2) Complexity and Intuition: As I pointed out, the forklift is a complex and versatile tool. If an operator stopped to think about each and every step, carefully considered each and every lever and pedal individually, with each successive use, it would either slow progress to impracticality, or completely debilitate the attempt. With practice, the operator gains the intuition to size up the load in question, find its center of gravity, lower the forks while steering and accelerating to scoop, tilt and lift while backing, shift gears while steering to avoid obstacles in route, gauge the proper height and alignment upon the approach to a truck bed, etcetera. Advance planning of the steps, and constant surveillance of the surroundings and assessment of the progress are needed, but these additional considerations also come more naturally with experience.

As I said, I’ve become a cautious writer. I’ve learned a lot. I’ve also allowed the lessons to make me hesitant, allowed my awareness of the tools to overwhelm my progress. I have put in a lot of practice, and I’ve found my way to successes. I know how to plan and assess progress, and I’ve demonstrated I’m persistent enough to get to “The End.” I long to make progress, and yet I’ve become tentative.

Deliberate Intuitiveness: Thinking about my former skill operating a forklift reminds me to have faith in my experience. I need to get to a place of trusting my instincts again. Not in an impetuous or immature way. It’s not that I believe I have instinctual talent. But I do believe in my innate ability to adjust based on experience, to sublimate my story impulses, to unconsciously apply practiced lessons.

Hefting the Writing LoadI need to trust that I know my way around the levers and pedals of story by rote, and get this story built and delivered. After all, you can’t build an order file until prove you can deliver. And I’ve got a lot of back-stock to work through.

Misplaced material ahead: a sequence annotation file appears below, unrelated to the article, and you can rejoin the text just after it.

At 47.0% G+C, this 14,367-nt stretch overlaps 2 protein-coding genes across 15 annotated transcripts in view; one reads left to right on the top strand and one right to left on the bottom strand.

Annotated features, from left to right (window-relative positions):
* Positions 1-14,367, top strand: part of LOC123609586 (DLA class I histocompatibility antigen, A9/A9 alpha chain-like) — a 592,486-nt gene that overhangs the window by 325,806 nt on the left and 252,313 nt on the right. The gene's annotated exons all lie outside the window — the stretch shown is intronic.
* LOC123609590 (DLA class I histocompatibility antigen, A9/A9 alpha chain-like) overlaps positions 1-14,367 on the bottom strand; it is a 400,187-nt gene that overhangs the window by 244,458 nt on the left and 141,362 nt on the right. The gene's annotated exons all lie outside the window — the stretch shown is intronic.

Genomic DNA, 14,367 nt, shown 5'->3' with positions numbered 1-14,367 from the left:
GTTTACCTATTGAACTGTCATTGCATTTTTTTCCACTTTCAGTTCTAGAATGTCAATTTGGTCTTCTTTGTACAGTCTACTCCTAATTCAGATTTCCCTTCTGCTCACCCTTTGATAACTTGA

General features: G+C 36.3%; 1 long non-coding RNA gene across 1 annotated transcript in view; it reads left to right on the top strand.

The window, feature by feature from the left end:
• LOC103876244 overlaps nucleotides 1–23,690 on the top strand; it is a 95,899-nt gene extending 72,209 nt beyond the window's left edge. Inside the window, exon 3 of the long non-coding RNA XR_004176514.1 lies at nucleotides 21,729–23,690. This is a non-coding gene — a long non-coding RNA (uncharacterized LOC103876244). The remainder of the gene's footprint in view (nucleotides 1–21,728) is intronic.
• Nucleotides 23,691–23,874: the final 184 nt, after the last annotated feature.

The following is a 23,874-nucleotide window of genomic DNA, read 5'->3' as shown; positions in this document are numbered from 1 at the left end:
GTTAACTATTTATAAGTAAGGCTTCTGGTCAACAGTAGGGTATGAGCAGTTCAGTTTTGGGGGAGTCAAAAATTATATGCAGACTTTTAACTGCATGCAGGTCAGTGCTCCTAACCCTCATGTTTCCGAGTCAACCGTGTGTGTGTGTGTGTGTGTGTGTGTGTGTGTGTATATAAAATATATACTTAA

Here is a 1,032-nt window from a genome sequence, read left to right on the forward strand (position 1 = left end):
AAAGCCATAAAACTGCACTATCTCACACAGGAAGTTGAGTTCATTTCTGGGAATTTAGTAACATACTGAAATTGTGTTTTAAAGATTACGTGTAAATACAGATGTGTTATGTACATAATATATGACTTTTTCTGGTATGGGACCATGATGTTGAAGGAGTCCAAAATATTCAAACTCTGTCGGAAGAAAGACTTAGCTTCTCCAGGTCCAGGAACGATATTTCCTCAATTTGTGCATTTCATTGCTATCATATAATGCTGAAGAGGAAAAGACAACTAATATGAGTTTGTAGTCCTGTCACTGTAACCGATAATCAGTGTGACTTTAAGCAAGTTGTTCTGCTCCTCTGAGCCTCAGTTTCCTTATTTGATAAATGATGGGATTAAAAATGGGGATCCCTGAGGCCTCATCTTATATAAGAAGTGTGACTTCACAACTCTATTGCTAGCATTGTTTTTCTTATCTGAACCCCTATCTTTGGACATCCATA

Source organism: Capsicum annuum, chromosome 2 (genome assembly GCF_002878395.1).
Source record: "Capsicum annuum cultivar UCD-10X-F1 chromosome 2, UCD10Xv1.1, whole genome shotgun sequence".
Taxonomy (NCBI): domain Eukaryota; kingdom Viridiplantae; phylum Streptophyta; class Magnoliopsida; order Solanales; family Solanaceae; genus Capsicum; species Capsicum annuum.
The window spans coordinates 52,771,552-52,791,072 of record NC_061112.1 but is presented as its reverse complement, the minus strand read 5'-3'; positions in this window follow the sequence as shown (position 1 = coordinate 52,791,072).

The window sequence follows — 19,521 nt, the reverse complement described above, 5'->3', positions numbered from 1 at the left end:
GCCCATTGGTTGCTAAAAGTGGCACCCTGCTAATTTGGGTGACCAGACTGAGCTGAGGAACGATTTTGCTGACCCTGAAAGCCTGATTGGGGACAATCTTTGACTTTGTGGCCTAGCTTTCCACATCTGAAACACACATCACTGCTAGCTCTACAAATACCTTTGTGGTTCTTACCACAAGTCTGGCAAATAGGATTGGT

Fork it Over: What’s your intuitive skill? Does it provide a baseline for accumulating expertise? Do you ever find yourself worrying too much about all the levers and pedals of storytelling? Please deliver your load in the comments.

Photo credits: Copyright: <a href=’http://www.123rf.com/profile_rfoxfoto’&gt; / 123RF Stock Photo</a>

Shedding Layers/Adding Layers—The Insights and Effects of UnCon

WU UnCon logoLife-Changing Experience: It’s been just over a week since I left Salem. I feel like I’m slowly emerging from the euphoric aftereffect the experience of UnCon produced. I can only now begin to analyze the insights gained and the effects produced.

For those who don’t know what an UnCon is (or was), it’s the brainchild of Writer Unboxed founder Therese Walsh—a five-day gathering of around 100 unboxed writers in Salem, Massachusetts. Not quite a writers’ conference, not quite a retreat, the WU UnConference was totally focused on the craft of writing. There have been some wonderful posts and statuses on the experience, and I identify with them all. Terms like “life-changing” and “transcendent” have been bandied, and not in a frivolous or crass way.

So I’ve been thinking about how I’ve been changed, and how my approach to my work has changed. I was struck by how layers were shed so that layers could be added. Allow me to explain.

Peeling Layers of Fear: One of my favorite posts about UnCon is by my friend Kim Bullock (read it here). Kim gets real about how UnCon and the people there managed to peel away her fears, about herself and about her work. She got me to thinking about my own layers of fear. Sometimes I feel like the little brother in Christmas Story, so bound up in layers I can hardly move ahead.Christmas Story kid bundled up But the experience of UnCon gives me insight as to how far I’ve come in shedding a few layers. I continue to gain freedom of movement to make progress on my journey. Going back to the beginning, to various degrees and at various times, here are some of the layers of fear I’ve been bound by:

*Admitting my writing aspiration—I told very few people when I started that I hoped to write a novel. I feared both that they’d think I’d never pull it off, and that they’d be right. I feared they’d think I was either nuts or a self-absorbed show-off. And I feared honestly asking myself if either of those was actually the case.

*Proclaiming myself a writer—Even after I finished a draft of my trilogy, I very rarely told those I met socially what I actually do (which is that I write fiction with a side of occasional carpentry). When I just said carpenter, it sometimes led to trouble. People would ask me to come and quote jobs for which I hadn’t the time or interest or desire. I finally realized it was easier just to say I was a writer—which also has its own set of obstacles, including dealing with the next item on this list.